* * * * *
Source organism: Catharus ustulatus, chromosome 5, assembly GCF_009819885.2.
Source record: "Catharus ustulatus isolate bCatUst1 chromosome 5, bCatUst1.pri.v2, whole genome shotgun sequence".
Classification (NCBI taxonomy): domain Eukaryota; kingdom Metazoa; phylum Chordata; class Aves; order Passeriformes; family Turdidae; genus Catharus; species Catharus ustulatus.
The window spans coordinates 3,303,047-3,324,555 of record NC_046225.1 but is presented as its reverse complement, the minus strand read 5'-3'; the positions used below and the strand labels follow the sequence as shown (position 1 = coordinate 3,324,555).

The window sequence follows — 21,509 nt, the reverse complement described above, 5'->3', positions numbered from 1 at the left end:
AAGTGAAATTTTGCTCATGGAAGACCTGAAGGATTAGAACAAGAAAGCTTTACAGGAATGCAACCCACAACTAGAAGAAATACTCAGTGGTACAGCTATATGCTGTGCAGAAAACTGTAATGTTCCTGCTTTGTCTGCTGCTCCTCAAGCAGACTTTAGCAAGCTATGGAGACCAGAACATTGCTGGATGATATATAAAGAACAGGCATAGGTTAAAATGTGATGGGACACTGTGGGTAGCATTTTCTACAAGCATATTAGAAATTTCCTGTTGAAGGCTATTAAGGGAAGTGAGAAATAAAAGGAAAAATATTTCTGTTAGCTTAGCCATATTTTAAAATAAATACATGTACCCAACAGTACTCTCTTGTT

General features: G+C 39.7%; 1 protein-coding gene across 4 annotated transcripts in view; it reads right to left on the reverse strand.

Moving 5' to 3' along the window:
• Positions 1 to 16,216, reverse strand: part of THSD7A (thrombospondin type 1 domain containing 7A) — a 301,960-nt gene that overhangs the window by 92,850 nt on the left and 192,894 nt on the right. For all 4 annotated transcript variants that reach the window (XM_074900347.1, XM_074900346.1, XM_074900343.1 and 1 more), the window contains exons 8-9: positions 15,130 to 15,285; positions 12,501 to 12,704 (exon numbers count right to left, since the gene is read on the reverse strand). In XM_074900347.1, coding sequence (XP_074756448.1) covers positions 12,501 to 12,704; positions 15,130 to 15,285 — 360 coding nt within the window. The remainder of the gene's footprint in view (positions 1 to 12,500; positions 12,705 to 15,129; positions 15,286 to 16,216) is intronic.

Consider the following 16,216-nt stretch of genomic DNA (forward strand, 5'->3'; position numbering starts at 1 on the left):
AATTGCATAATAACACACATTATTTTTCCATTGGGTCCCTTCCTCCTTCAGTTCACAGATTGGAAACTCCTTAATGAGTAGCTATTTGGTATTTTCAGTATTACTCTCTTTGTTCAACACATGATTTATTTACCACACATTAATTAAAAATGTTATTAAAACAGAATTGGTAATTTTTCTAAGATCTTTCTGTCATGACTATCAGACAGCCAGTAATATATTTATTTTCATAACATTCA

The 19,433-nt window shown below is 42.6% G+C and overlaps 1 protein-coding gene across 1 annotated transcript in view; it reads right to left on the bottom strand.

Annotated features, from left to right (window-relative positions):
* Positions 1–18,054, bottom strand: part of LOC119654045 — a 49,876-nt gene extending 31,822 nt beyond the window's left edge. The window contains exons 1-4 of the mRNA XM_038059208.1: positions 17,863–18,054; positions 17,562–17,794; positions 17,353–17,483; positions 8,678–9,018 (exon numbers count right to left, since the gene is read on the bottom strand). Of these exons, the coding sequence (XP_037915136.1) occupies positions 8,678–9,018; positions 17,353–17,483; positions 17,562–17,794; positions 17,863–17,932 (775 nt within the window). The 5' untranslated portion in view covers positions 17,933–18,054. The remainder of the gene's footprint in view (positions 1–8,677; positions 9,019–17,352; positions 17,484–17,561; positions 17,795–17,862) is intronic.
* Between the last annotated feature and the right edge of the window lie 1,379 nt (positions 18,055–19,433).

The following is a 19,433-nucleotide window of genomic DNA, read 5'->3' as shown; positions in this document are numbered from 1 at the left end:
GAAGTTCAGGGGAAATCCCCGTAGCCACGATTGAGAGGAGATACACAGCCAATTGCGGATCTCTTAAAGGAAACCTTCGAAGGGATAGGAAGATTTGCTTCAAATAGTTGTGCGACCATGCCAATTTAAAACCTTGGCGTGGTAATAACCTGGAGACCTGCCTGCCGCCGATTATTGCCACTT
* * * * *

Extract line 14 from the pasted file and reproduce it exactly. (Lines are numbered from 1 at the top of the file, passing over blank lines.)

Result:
* Positions 1–18,054, bottom strand: part of LOC119654045 — a 49,876-nt gene extending 31,822 nt beyond the window's left edge. The window contains exons 1-4 of the mRNA XM_038059208.1: positions 17,863–18,054; positions 17,562–17,794; positions 17,353–17,483; positions 8,678–9,018 (exon numbers count right to left, since the gene is read on the bottom strand). Of these exons, the coding sequence (XP_037915136.1) occupies positions 8,678–9,018; positions 17,353–17,483; positions 17,562–17,794; positions 17,863–17,932 (775 nt within the window). The 5' untranslated portion in view covers positions 17,933–18,054. The remainder of the gene's footprint in view (positions 1–8,677; positions 9,019–17,352; positions 17,484–17,561; positions 17,795–17,862) is intronic.